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Sunday, April 15, 2007


Subtitled Global Warming, Global Stifling, this article in the May 2007 issue of Liberty by Gary Jason is worth a read:

The debate about global warming has reached a crescendo, and has acquired a deeply unsettling tone. We are witnessing a veritable rush to judgment — a rush that has now been accelerated by a United Nations report that accepts and supports the global warming theory. If there was ever a time for skepticism, it is now. The time has come for people who have reasonable doubts to speak up and offer the reasons for their doubts.

In this article I will try to clarify what parts of global warming science give cause for doubt. I will also state the features of the global warming debate that are troublesome to me — and should be troublesome to you.

I'll start by making some distinctions. The first distinction is between the narrow theory of anthropic global warming (hereafter, the "Narrow Theory") and the grand metanarrative of global warming (hereafter, the "Grand Theory").

The Narrow Theory lies exclusively in the domain of climate science, and holds simply that:

1. The earth's climate is warming significantly.
2. This warming is exacerbated by the generation of CO2 and other anthropogenic greenhouse gases.
3. This warming threatens to induce widescale ecological changes.

The Grand Theory — as presented on television and in several recent movies — is vastly more than a theory of climate science. It is a multiple-domain metanarrative or integrated worldview, including both moral assumptions and policy prescriptions. In essence, it posits twelve theses:

1. The world is warming dramatically.
2. This warming is unlike any other warming or cooling in the history of the planet.
3. The warming is caused primarily by humans' burning of fossil fuels.
4. If we keep burning fossil fuels at the present rate, warming will accelerate and increase without end.
5. The result of warming will be a huge increase in the number of ecological and meteorological disasters, which will be of biblical proportions.
6. These disasters will not be counterbalanced by any favorable effects of warming.
7. Both warming and disaster will occur with such rapidity that mankind will be unable to adjust.
8. The process can be reversed or controlled by drastically curtailing the use of fossil fuels.
9. The only way to do this is by drastically curtailing the use of fossil fuels.
10. The best plan is to slash the use of fossil fuels in the United States and other countries of the developed world, while leaving the less-developed world (including Brazil, China, and India) alone.
11. Use of fossil fuel can best be curtailed by the exploitation of wind and solar power, and by massive "conservation."
12. Whatever this will cost, directly and indirectly (and estimates range from trillions of dollars to nothing at all), will be less that the costs of the damage wrought by continued warming.

This Grand Theory is a wide ranging worldview, of which the Narrow Theory is but a minor part. It includes theses that are well beyond the domain of climate science, including theses derived, at least ostensibly, from history, geology, economics, agricultural science, power-plant engineering, and geopolitics, then given a moral cast, i.e., imbued with moral judgments.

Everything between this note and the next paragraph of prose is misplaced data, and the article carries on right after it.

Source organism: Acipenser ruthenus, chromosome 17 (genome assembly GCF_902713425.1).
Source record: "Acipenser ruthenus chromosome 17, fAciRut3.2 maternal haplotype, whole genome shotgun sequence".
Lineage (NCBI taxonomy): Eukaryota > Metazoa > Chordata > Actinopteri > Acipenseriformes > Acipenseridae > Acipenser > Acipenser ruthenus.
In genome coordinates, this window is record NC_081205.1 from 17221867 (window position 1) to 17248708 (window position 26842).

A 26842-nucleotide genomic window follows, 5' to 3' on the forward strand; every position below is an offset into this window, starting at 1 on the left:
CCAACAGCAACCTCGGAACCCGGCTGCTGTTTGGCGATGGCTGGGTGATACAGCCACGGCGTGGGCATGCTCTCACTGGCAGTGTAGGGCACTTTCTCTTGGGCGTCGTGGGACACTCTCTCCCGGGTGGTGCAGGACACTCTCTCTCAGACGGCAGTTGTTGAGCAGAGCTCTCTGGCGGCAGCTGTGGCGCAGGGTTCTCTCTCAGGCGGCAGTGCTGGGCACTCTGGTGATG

For example, Theses 6, 10, 11, and 12 are all either completely or in great part economic claims, having little if anything to do with climate science. To cite a specific example, Thesis 10 is a claim that can only be proven by looking at detailed, empirically based projections of emissions figures from industries in developed countries compared to those in the third world, and factoring in projections of efficiency and productivity. Another example: Thesis 11 is a sweeping claim about the economics of power generation, and can only be proven by looking at the economics of all known methods of generating power, including every feasible alteration in those technologies.

Most of the theses in the Grand Theory are packed with morally charged concepts. If an epidemiologist says, "The chance of bird flu becoming epidemic is growing significantly," she is making a narrowly scientific statement. If she says, "Bird flu is about to explode catastrophically! We have to stop it now!", she is going beyond science to make a moral and a policy judgment. That isn't a problem if the economics and morality are obvious — if, say, the cost of inoculation is trivial compared to the costs associated with a disease that has a mortality rate of nearly 50%. But when the economics is complex (with costs and benefits hard to measure, the range of options large, and the chances and scale of an anticipated event hard to estimate), or when the moral case is unclear (say, when the moral values being balanced are incommensurable with one another), such value-laden language is dangerous.

Mike Hulme, director of the Tyndall Centre for Climate Change, an eminent specialist who is favorable to the Narrow Theory, made this point well in a recent interview with the BBC. He said, "Why is it not just campaigners, but politicians and scientists, too, who are openly confusing the language of fear, terror, and disaster with the careful hedging which surrounds science's predictions? . . . To state that climate change will be 'catastrophic' hides a cascade of value-laden assumptions which do not emerge from empirical or theoretical science."
Click here to continue reading Heresy: Global Warming, Global Stifling.


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